It's not easy to plan a one hour piano lesson to include ear training, solfege and transposing. (They belong together, bundled with Theory, and enrich the learning environment) At the Oberlin Conservatory, Theory, Keyboard Harmony, and Eurhythmics were taught separately. Our piano teachers (applied study) adhered to their rigid routine, rarely fitting solfege, sight-reading, improvising,… Continue reading Ear Training and Transposing are intrinsic to piano lessons (examples from an Adult lesson in progress)
This pupil demonstrates patient, behind tempo practicing: http://youtu.be/xQzGrSCfBLU My play through (with flexible forward wrist motions to help sculpt phrases) http://www.youtube.com/watch?v=bbzKAmz2r_A LINK: https://arioso7.wordpress.com/2013/06/20/piano-warm-up-routines-with-an-adult-student/
This pupil is working on the Chopin Waltz in C# minor Op. 64 alongside Mozart's K. 545 Sonata in C. (I'll have snatches of her spot practicing in another post) She's made considerable progress because of her conscientious step-by-step, layered approach to learning. (We spend substantial time playing separate hands, under tempo, and we don't… Continue reading Piano warm-up routines with an adult student
A humorous set of testy circumstances
The relationship between the piano teacher and parent is a work in progress. Nothing should be taken for granted.
Here are various case scenarios and categories:
I. The Arm chair teacher-parent, aka the back seat driver equivalent
Description: Parent sits in during the entire lesson providing an unsolicited running commentary on child’s playing.
He/she will bellow out note corrections and beat reinforcements. (This parent will often hand the teacher a recommended curriculum with a detailed list of repertoire)
On occasion he/she will come to the piano and red-line or circle notes that were incorrectly played.
Teacher’s jaw is dropped, and she’s nearly stunned into silence.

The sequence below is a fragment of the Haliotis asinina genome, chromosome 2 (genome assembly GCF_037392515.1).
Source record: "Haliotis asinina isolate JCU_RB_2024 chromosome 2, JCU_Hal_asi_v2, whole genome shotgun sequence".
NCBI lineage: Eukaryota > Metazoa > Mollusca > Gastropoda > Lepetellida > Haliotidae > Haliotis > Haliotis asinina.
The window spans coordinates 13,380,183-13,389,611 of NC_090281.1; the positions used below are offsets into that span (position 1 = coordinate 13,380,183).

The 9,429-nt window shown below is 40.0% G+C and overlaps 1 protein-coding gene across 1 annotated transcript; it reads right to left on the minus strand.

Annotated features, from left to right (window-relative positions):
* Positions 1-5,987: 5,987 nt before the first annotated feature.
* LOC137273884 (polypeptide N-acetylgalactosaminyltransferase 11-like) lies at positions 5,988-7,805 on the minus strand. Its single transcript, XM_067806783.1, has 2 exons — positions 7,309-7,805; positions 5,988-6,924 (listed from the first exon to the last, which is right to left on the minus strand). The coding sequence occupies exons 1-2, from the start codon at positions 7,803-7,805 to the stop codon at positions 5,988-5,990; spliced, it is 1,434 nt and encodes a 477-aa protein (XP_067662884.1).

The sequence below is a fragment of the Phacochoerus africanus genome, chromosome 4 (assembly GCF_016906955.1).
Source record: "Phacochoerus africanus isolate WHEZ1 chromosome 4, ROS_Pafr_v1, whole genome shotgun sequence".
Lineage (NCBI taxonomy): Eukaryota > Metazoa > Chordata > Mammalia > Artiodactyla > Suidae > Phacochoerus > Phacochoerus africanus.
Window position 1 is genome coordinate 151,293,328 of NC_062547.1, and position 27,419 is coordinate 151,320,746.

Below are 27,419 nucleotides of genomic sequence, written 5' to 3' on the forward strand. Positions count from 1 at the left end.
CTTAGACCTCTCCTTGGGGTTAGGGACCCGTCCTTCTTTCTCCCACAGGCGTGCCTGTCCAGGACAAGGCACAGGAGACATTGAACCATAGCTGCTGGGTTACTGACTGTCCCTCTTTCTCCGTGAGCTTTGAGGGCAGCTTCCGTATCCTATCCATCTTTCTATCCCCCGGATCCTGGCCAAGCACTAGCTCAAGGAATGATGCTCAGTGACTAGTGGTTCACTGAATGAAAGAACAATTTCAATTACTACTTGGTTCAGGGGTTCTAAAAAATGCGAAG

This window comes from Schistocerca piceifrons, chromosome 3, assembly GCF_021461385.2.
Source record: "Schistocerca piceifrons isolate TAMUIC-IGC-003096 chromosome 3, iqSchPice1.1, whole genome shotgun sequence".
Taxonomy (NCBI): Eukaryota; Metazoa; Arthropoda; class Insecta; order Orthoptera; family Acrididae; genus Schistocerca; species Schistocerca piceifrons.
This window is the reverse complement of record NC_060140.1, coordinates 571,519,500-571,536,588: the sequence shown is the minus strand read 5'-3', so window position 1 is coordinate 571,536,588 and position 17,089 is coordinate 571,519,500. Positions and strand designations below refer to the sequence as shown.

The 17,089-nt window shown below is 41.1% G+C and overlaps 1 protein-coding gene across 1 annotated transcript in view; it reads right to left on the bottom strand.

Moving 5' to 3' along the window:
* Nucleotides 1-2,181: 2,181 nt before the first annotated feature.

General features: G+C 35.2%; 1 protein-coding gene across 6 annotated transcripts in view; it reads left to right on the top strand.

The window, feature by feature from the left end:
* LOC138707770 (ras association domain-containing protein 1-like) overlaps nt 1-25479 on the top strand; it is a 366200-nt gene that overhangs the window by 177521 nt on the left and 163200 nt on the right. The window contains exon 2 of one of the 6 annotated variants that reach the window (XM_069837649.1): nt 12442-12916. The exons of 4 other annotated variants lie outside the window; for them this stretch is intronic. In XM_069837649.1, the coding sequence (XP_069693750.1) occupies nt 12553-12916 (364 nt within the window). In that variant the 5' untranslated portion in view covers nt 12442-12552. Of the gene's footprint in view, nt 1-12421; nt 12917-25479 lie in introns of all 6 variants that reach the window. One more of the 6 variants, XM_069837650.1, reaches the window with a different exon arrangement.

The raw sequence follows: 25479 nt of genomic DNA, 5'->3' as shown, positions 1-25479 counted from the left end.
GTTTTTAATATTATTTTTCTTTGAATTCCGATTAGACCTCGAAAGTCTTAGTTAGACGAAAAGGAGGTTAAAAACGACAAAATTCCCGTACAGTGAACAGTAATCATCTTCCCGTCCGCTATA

Remedy to restore teacher/parent equilibrium:
Remand parent to observer status with a follow-up e-mail defining clear-cut boundaries during piano lessons.
II. The Stage Parent, Type A
Stays for the complete lesson and often comes ten minutes early to shower teacher with plans for child’s future…
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I was originally enlightened about the value of blocking out intricate and tricky passages when I attended a rehearsal of Rudolf Serkin and the New York Philharmonic. He was about to play the Beethoven "Emperor" Concerto No. 5 with its majestic opener of broken chords (arpeggios) and as a warm-up, he silently blocked out a… Continue reading Piano practicing and blocking techniques
It's nostalgia time for me, reconnecting with the Pathetique that I butchered as a teenager before I landed in the good hands of mentor, Lillian Freundlich. The teacher before, lived about 4 blocks away, but was miles off the mark in her teaching. She had me studying the Chopin Scherzo in Bb minor before I… Continue reading Revisiting Beethoven’s “Pathetique” Sonata, Op. 13 GRAVE
These particular arpeggios in 4-note sequences are some of my favorite warm-up routines. http://youtu.be/LISoCWi_obY Although most students find them tricky to navigate, certain "cues" planted in the psyche assist a smoother ride. The video demonstration below lays out preliminary blocking techniques to reinforce fingering and centering for each 4-note broken chord starting with the first… Continue reading Piano Technique: Scoop it up, loop around 4-note Arpeggios (in inversions)